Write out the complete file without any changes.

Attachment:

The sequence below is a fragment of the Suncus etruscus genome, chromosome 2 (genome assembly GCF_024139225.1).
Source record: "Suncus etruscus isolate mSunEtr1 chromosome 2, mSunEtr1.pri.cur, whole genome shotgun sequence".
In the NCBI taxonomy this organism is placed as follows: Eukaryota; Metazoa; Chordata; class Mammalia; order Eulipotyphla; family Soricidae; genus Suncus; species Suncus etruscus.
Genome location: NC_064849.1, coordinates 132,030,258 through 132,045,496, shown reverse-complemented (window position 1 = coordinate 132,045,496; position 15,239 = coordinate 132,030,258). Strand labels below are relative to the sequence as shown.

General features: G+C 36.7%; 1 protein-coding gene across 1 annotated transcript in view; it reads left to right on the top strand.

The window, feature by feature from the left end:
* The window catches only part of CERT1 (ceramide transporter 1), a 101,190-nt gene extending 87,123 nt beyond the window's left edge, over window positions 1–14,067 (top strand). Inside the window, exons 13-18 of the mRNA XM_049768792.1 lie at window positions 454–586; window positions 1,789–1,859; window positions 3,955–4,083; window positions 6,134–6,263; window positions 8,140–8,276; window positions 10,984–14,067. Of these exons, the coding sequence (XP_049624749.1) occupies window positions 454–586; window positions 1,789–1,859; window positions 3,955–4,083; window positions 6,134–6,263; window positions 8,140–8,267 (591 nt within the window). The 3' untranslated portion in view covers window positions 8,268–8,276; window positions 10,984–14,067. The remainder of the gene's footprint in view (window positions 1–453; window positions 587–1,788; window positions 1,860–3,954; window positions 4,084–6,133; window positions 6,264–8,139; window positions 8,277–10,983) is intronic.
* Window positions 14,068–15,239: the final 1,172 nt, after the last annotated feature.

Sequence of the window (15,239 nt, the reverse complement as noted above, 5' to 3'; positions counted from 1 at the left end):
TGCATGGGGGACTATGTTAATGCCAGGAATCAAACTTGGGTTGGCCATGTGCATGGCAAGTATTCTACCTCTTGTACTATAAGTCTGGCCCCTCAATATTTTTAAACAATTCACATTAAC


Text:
The sequence below is a fragment of the Suncus etruscus genome, chromosome 2 (genome assembly GCF_024139225.1).
Source record: "Suncus etruscus isolate mSunEtr1 chromosome 2, mSunEtr1.pri.cur, whole genome shotgun sequence".
In the NCBI taxonomy this organism is placed as follows: Eukaryota; Metazoa; Chordata; class Mammalia; order Eulipotyphla; family Soricidae; genus Suncus; species Suncus etruscus.
Genome location: NC_064849.1, coordinates 132,030,258 through 132,045,496, shown reverse-complemented (window position 1 = coordinate 132,045,496; position 15,239 = coordinate 132,030,258). Strand labels below are relative to the sequence as shown.

General features: G+C 36.7%; 1 protein-coding gene across 1 annotated transcript in view; it reads left to right on the top strand.

The window, feature by feature from the left end:
* The window catches only part of CERT1 (ceramide transporter 1), a 101,190-nt gene extending 87,123 nt beyond the window's left edge, over window positions 1–14,067 (top strand). Inside the window, exons 13-18 of the mRNA XM_049768792.1 lie at window positions 454–586; window positions 1,789–1,859; window positions 3,955–4,083; window positions 6,134–6,263; window positions 8,140–8,276; window positions 10,984–14,067. Of these exons, the coding sequence (XP_049624749.1) occupies window positions 454–586; window positions 1,789–1,859; window positions 3,955–4,083; window positions 6,134–6,263; window positions 8,140–8,267 (591 nt within the window). The 3' untranslated portion in view covers window positions 8,268–8,276; window positions 10,984–14,067. The remainder of the gene's footprint in view (window positions 1–453; window positions 587–1,788; window positions 1,860–3,954; window positions 4,084–6,133; window positions 6,264–8,139; window positions 8,277–10,983) is intronic.
* Window positions 14,068–15,239: the final 1,172 nt, after the last annotated feature.

Sequence of the window (15,239 nt, the reverse complement as noted above, 5' to 3'; positions counted from 1 at the left end):
TGCATGGGGGACTATGTTAATGCCAGGAATCAAACTTGGGTTGGCCATGTGCATGGCAAGTATTCTACCTCTTGTACTATAAGTCTGGCCCCTCAATATTTTTAAACAATTCACATTAAC